A dream for Afghans: Peace

February 29, 2016 OPINION/NEWS

By

Shakeel Haider

Peace in Afghanistan is an old dream, much as its history. Tumultuous circumstances have remained present in Afghanistan for ages but after the Russia-Afghan war and American invasion following 9/11, matters have been made worse.

The Afghan government has for a number of years been pursuing peace with the help of stakeholders. Now the task for negotiations is with Quadrilateral Coordination Group (QCG) which includes Afghanistan, Pakistan, China and America.

Afghanistan is dejected, America is fed up, China is moving at its own pace towards economic goals and landmarks while Pakistan is too absorbed in dual policy that the peace process doesn’t seem popular or successful, as highlighted by Afghan affairs experts. Apparently, perspectives regarding Afghanistan vary between China, America and Pakistan. The Chinese think it as a civil war and solutions are based around the same lines just as some British and American analyses which term this a Tribal war. Pakistan thinks that the great game is on and the Pashtun population is being sidelined and that India is actively playing its role regarding this.

Afghanistan thinks that the present civil war and strife is due to neighboring Pakistan which wants its own hegemony in the region. In Afghanistan, there is classification of Taliban, Indigenous or patriot Afghan Taliban and Pakistan backed Tehrik e Taliban (TTP). To Afghans, problems are caused and strengthened by Pakistani Taliban as Afghan Taliban never took responsibility for their acts and deeds. The non Pashto speaking Afghan population, which occupies central and north Afghanistan, seldom supports the Taliban of any kind. However, Kabul is a Pashtun dominant city where Taliban sympathies are never low and weak.

The Afghan leadership tried various peace mechanisms. Initially they resorted to force with the help of US and allied forces. Later, peace talks and dialogue appeared as a solution when all efforts failed. Former Afghan President Hamid Karzai even said “Taliban are our frustrated brethren,” while current Afghan President Dr. Ashraf Ghanni terms the Taliban his “Political opponents.” In his last State of the Union address in January 2016, President Barak Obama said that “Instability will continue for decades in many parts of the world including Pakistan and Afghanistan.” Political and security experts are pointing towards the mistrust and noncooperation existing between Pakistan and Afghanistan and above all play by the Pakistani Armed establishment which is supporting Taliban factions to pressurise Afghanistan. In other words, destabilization in Afghanistan will have impact in Pakistan.

The “Belt and road initiative” by China in Eurasia has its own dynamics, demands and repercussions. Peace and stability in the entire region are the sole and strong guarantee for its success. On its part, China is coping with Islamic terrorism in its Muslim Dominant province Xinjiang (Sinkiang). So far, the Chinese are very strict regarding handling extremists within Chinese soil and wherever their footprints go even in the neighbor’s courtyard. China has strongly backed Pakistan’s initiative against the Taliban and extremists called “Operation Zarb e Azab” since 2014.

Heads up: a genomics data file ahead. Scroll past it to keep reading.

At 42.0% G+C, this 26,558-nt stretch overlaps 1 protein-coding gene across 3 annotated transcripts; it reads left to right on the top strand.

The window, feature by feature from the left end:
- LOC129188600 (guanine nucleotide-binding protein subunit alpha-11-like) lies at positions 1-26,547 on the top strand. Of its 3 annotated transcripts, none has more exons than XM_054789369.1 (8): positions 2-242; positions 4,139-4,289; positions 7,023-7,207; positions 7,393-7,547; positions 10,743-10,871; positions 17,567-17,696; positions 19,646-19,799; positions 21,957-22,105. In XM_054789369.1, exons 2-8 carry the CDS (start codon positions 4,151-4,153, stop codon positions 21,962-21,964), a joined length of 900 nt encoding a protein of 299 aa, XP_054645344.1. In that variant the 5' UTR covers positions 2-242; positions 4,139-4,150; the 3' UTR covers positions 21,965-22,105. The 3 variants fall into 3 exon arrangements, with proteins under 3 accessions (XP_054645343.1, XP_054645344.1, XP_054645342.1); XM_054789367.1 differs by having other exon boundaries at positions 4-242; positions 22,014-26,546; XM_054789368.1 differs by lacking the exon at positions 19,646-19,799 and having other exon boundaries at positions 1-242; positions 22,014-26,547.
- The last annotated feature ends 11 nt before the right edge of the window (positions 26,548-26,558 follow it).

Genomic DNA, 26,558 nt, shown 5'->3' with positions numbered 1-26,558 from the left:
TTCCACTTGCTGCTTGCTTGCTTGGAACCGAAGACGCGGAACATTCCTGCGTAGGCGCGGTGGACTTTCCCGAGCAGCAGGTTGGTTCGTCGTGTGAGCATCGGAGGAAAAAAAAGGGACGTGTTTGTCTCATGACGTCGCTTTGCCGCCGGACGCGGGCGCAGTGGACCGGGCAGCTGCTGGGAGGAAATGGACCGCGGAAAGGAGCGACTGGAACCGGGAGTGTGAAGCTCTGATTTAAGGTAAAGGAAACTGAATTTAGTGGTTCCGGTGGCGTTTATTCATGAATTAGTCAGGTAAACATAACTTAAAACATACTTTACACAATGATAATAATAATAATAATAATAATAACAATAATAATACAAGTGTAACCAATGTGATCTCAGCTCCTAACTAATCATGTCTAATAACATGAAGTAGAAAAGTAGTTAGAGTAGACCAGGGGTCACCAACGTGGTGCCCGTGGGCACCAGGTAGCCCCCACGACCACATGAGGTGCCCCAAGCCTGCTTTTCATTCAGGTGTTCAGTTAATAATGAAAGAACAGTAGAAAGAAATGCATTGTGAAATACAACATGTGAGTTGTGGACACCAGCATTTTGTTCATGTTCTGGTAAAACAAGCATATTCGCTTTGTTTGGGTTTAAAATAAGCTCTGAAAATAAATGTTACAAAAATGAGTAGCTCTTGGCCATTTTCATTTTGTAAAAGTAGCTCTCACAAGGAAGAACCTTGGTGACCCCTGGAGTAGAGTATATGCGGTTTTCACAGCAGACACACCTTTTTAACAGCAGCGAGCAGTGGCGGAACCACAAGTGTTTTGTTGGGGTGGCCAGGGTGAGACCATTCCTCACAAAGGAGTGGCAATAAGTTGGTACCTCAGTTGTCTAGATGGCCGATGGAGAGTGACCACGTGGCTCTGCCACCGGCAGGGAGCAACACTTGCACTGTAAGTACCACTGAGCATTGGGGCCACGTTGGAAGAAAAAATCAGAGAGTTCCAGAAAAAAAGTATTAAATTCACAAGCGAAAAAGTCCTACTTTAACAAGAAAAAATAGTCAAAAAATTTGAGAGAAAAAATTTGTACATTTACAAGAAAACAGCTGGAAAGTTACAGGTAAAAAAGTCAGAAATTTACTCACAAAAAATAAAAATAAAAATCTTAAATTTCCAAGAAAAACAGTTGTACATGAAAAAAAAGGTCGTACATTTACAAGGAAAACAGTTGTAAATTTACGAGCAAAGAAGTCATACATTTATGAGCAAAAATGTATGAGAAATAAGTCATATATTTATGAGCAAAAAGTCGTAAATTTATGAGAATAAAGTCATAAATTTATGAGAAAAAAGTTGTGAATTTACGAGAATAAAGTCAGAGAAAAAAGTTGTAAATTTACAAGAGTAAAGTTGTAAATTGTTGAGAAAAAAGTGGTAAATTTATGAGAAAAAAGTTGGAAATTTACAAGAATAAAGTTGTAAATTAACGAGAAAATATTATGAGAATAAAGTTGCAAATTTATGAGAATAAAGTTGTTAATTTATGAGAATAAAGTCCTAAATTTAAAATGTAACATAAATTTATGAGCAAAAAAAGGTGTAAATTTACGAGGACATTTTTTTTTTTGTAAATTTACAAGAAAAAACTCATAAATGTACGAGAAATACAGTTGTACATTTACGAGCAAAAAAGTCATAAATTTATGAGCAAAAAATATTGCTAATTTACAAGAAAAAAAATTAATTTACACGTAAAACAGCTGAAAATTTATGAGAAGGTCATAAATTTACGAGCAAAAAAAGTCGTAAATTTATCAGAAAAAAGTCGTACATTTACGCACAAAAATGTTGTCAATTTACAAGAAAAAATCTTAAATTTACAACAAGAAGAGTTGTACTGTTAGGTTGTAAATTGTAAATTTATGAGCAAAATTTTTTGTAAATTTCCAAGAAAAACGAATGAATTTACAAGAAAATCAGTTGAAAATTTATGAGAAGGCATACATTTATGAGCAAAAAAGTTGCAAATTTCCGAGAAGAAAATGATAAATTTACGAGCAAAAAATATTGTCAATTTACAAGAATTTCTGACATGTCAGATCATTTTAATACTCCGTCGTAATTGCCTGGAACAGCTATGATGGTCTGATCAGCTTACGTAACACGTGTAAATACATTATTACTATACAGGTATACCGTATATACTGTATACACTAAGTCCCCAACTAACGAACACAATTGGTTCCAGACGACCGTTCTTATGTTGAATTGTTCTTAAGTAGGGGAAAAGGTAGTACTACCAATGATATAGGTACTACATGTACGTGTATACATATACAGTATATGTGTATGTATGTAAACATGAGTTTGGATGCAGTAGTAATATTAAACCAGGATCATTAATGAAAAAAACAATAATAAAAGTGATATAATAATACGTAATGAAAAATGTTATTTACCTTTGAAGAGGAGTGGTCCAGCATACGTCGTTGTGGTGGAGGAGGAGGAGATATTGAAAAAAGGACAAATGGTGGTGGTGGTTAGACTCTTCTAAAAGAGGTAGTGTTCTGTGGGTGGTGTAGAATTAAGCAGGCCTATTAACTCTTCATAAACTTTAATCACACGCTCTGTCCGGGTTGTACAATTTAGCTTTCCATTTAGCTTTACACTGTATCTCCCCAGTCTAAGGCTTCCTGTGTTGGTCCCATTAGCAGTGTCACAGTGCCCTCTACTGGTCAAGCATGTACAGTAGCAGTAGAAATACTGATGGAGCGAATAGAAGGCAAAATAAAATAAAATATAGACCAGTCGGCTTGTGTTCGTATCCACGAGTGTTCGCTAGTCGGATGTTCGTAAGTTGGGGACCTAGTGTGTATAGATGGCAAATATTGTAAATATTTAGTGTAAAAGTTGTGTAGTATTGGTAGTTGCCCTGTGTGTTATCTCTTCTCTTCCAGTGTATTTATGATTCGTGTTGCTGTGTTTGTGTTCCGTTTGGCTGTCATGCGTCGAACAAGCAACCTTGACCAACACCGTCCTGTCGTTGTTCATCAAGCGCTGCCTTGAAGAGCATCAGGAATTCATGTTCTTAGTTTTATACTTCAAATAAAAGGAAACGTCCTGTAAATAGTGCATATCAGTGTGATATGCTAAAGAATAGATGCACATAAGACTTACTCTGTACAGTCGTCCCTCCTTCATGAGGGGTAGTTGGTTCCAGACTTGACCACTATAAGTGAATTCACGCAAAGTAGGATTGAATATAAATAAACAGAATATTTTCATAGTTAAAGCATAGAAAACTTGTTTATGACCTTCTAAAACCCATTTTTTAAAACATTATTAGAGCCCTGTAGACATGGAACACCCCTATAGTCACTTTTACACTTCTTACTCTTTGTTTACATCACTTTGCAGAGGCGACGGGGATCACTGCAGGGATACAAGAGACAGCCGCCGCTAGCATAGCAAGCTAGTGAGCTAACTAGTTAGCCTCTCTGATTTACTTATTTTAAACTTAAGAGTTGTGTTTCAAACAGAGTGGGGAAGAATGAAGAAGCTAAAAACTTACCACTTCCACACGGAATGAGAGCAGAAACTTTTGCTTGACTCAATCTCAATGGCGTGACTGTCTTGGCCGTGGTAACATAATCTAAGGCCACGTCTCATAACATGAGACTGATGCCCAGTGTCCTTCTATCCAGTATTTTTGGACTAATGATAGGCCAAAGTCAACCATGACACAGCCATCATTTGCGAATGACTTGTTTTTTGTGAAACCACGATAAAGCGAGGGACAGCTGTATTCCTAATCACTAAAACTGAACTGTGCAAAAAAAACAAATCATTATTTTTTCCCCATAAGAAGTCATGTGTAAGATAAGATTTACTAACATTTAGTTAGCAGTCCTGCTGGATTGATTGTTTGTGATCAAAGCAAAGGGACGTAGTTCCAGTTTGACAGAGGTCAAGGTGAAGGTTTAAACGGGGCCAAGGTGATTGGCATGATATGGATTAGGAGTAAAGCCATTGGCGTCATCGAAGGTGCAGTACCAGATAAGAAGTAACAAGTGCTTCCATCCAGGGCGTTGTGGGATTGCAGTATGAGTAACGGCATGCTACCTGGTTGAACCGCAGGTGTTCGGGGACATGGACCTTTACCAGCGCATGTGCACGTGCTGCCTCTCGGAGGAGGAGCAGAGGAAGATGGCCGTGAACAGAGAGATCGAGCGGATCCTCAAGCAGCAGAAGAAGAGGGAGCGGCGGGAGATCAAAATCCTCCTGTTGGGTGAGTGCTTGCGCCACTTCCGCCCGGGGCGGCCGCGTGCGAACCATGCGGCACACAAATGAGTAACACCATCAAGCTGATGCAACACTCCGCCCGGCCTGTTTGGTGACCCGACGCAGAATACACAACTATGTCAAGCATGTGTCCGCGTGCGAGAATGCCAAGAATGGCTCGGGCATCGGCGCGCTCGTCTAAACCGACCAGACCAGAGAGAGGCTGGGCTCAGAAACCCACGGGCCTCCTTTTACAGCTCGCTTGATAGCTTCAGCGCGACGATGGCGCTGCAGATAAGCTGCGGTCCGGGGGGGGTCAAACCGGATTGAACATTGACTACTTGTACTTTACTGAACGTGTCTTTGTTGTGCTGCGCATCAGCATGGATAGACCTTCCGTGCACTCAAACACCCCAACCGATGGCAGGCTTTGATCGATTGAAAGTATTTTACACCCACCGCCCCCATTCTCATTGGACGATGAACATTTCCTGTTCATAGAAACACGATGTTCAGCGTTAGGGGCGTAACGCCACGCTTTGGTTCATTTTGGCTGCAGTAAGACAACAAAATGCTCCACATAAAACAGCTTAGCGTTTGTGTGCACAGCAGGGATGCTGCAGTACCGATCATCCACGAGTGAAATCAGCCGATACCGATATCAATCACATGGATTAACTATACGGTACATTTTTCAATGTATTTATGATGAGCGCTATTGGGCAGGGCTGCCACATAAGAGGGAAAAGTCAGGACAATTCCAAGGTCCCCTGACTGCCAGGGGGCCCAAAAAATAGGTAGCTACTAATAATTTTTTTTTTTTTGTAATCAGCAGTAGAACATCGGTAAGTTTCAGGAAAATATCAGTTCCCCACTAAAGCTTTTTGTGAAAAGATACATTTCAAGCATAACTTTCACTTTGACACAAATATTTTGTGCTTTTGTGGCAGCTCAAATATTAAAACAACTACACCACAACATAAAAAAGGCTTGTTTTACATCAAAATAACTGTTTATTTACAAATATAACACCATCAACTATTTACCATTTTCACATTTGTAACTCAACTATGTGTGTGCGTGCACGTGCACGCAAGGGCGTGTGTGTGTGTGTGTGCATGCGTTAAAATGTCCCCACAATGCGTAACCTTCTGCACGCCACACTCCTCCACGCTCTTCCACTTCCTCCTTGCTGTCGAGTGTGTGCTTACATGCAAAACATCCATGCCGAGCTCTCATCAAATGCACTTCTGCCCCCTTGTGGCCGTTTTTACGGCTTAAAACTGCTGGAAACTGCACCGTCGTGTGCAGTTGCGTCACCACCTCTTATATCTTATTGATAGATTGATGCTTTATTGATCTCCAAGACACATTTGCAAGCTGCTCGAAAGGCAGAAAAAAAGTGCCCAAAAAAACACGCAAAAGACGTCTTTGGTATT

Iran is another neighbor of Afghanistan but it is out of all peace processes. “I don’t know at what stage Iran would be invited to join the group of facilitators, it may happen later but they can play a useful role in Afghan peace process,” said Rahim Ullah Yusufzai, a leading Pakistani analyst on Afghanistan affairs. Meanwhile the Russians quit the peace process recently as they were cooperating with Americans regardless of all odds in Syria and Middle East. “We won’t join the useless events, we have already told the Americans” said President Vladimir Putin’s envoy for Afghanistan Zamir N. Kabulov. To counter terrorism, the Russians are taking the initiative in equipping and training Tajik security organizations to stop Islamic terrorism near Russian soil. Secondly, Russia is directly negotiating with the Taliban which is confirmed by both Russians and Taliban.

Once, a peaceful and political solution for Afghanistan was proposed by the United Nations in January 1980. Thirty six years later that resolve is still a dream as ways to achieve that goal are hard and difficult. Civil war, religious extremism, mass migration, destabilization policy of neighbors, social turmoil, political vacuum, insurgency, suicide bombing, poverty, drug trafficking and above all mistrust make a word called Afghanistan. Millions of Afghans are living around the Globe as refugees, migrants and asylum seekers, dreaming of peace in their homeland. World powers sat back calmly and watched Syria sink and after four years stood up when Syria’s problem bounced back. Afghans have no more energy to even copy the Syrians, except fleeing Afghanistan.

 

 

 

 

 

 

Shakeel Haider

Shakeel is a Freelance Writer, originally from Pakistan, with a keen interest in Politics, Culture, Social issues, Environment , Human Rights and Television Broadcasting.

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